“Tsoureki” – Greek Easter Bread

tsoureki uncut.jpgI remember when I was a kid, people took Greek Easter far more seriously. Easter Thursday and Friday were mourning days and everything was shut, from grocery stores to restaurants. There was no TV and fasting for 40 days was the norm. As a kid with no religious aspirations at the time, surely I hated the fact I couldn’t watch TV for 2 days, but my greatest protest was not being able to eat “tsoureki” until Easter Sunday.

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What can one say about this soft, brioche like braid, flavoured with the intense aroma of orange zest, mastic and mahleb? If this is considered to be a kind of “bread” then I would like a “tsoureki” toast every morning. It’s delicious plain or with a chocolate filling. Braiding is not my thing (mom of boys!) so it took me a few trials to get it right. What I realized in the process is that it doesn’t really matter if your braid is not perfect. Following a few tips (like weighing the dough before dividing it), helps ensure a more symmetrical braid, which will bake evenly. Whatever you do, this is a foolproof recipe of an amazing “tsoureki”.

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For the dough:

  • 1/3 cup milk, lukewarm
  • 2 tsp dried active yeast
  • 1/3 cup granulated sugar
  • 2 large eggs
  • 1 Tbs orange zest
  • 1 tsp vanilla extract
  • 2 medium mastic tears
  • ½ tsp mahleb seeds
  • 2 ½ – 2 ¾ cups unbleached bread flour
  • ½ tsp salt
  • ½ cup unsalted butter (115 grams), at room temperature

For baking the “tsoureki”

  • 1 egg
  • 2 Tbs milk
  • Sliced almonds

Method

Make the dough. In a medium bowl, mix the lukewarm milk with the yeast and one teaspoon of the sugar. Mix until yeast dissolves. Cover with plastic wrap and leave to stand for about 30 minutes. During this time, the mixture will puff up. If it doesn’t, it means the yeast is not active so discard and start over.

mastic

Crush to a powder in a mortar and pestle, the mastic tears and mahleb seeds with a teaspoon of sugar.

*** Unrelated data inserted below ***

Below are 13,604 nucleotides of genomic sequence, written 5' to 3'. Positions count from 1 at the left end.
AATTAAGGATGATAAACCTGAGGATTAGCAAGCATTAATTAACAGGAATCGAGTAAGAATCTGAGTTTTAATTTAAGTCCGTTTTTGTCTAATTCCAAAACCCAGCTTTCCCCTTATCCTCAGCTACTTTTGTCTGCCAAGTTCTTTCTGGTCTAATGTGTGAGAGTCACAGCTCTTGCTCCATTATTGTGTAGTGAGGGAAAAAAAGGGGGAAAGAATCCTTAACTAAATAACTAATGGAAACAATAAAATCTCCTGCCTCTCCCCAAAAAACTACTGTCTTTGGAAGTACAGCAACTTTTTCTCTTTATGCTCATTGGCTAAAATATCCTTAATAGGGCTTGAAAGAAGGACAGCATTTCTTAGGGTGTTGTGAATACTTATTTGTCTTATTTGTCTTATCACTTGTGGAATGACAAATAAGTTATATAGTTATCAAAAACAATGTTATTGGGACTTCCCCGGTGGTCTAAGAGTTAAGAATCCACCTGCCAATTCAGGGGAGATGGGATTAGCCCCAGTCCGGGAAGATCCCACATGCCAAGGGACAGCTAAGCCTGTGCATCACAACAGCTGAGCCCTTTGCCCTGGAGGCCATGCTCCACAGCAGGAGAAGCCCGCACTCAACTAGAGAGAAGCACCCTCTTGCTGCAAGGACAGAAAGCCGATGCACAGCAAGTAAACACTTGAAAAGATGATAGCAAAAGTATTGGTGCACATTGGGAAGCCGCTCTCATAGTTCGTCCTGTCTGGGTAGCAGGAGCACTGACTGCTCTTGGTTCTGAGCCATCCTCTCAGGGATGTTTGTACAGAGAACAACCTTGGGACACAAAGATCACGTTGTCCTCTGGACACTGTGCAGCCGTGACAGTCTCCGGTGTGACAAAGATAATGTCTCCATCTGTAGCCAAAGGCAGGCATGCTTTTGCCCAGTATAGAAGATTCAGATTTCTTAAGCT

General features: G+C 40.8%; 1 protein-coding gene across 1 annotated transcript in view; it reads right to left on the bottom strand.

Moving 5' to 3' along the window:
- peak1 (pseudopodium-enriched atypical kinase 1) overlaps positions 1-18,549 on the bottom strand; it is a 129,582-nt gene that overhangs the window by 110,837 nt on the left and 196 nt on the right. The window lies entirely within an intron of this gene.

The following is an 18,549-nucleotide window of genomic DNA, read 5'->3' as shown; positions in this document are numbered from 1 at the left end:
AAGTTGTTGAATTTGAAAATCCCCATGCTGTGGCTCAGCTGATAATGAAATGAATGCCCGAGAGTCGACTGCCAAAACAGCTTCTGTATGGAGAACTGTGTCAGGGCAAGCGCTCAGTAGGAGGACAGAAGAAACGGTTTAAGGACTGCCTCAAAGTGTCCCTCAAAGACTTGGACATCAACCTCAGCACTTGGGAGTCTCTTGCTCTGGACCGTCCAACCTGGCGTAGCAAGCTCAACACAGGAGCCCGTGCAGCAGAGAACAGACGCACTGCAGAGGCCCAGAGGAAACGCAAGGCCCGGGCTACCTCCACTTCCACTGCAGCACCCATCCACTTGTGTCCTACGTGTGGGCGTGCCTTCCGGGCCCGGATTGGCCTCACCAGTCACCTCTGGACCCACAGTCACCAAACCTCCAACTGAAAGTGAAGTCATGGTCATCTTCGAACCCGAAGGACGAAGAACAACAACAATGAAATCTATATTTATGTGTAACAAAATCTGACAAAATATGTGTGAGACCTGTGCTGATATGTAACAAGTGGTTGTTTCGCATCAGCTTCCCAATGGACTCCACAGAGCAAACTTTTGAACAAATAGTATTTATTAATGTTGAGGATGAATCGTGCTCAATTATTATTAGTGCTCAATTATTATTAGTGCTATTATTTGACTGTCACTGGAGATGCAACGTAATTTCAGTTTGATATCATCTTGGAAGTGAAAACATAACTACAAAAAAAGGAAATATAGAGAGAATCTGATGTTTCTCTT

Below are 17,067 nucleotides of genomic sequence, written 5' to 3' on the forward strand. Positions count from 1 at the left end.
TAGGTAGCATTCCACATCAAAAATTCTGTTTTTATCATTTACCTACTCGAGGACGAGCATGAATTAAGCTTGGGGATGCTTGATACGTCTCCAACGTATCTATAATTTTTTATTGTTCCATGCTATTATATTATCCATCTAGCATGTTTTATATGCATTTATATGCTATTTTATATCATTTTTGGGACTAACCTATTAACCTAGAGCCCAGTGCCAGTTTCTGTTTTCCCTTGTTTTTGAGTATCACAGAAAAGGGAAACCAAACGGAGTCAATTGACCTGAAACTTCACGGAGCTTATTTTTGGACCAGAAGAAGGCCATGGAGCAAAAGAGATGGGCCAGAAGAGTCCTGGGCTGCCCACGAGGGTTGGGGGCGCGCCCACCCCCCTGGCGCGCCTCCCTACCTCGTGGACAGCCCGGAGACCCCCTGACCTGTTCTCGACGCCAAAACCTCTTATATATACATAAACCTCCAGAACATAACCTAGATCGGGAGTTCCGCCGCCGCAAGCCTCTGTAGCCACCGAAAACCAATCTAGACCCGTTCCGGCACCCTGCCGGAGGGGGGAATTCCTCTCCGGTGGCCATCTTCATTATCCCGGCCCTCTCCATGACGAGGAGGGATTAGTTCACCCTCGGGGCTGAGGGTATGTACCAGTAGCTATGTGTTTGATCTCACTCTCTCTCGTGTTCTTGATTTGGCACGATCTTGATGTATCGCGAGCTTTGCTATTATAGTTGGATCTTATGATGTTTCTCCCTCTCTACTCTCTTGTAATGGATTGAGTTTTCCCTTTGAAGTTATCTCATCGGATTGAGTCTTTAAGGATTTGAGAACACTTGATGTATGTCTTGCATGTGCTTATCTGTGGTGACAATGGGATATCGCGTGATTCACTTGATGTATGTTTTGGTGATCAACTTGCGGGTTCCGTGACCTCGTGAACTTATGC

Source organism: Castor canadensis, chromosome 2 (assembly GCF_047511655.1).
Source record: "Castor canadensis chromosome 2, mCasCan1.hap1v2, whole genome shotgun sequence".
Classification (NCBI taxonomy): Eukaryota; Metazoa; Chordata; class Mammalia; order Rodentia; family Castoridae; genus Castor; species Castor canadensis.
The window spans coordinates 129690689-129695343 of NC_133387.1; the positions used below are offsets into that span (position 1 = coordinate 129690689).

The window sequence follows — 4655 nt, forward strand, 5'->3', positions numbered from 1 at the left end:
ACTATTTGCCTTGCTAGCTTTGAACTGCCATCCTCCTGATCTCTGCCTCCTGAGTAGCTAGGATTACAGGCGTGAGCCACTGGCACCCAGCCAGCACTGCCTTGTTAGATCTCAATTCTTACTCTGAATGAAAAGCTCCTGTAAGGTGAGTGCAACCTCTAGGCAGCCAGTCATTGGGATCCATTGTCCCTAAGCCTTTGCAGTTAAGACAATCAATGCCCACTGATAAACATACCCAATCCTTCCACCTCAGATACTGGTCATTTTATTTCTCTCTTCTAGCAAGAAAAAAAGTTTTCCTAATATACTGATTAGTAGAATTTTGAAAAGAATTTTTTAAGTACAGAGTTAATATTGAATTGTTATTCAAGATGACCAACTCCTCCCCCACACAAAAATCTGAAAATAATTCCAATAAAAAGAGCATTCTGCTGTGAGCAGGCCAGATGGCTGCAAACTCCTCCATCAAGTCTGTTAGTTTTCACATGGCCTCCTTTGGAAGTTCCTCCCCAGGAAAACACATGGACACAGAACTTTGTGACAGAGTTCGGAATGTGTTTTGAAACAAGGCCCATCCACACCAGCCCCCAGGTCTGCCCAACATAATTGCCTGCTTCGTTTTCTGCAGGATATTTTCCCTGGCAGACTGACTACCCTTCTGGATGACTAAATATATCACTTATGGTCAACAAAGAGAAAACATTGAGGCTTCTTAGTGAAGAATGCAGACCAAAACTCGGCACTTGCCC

Lightly whisk the eggs and mix with the puffed up yeast-milk mixture (mixture will deflate and that’s ok). Add the orange zest and vanilla and mix again.

In a bowl of a stand mixer, fitted with the dough hook, add the 2 ½ cups flour, sugar, ground mastic, mahleb and salt. Mix briefly and make a well in the centre. Add the egg mixture and soft butter and beat at medium speed for 10-15 minutes. The dough is ready when it leaves the sides of the bowl. If mixture is too sticky add some more flour until you have a soft dough.

Lightly oil a large bowl. Put in the dough and cover bowl with plastic wrap. Let the dough rise for 2 hours, until double in size.

Make the braid.

Tip the puffed up dough on your work surface. Roll into a long rope (about 80 cm). Fold it in half and roll into a long rope again. Repeat 2 times more. Divide dough into 4 equal pieces. Roll each piece into a 35 cm roll. If dough stretches and you find it hard to roll, let it rest for 10 minutes and try again. Braid the dough following the instructions. Make sure that when you finish your bread, you will tuck under the edges.

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Put the braided dough in a baking pan lined with “silpad” or greaseproof paper. Cover with a kitchen towel (not terry cloth). Leave to rest for 30 minutes. Preheat oven to 175 C.

To bake the “tsoureki” mix together the egg with the milk. Brush the egg mixture on the “tsoureki” and sprinkle with sliced almonds if you like. Bake for 35-40 minutes. Let “tsoureki” cool completely before slicing.

Note: If you cant find mahleb seeds or mastic tears you can substitute vanilla and cinnamon. It won’t be a traditional Greek Easter bread any more but it will be one hell of a tasty, braided brioche!

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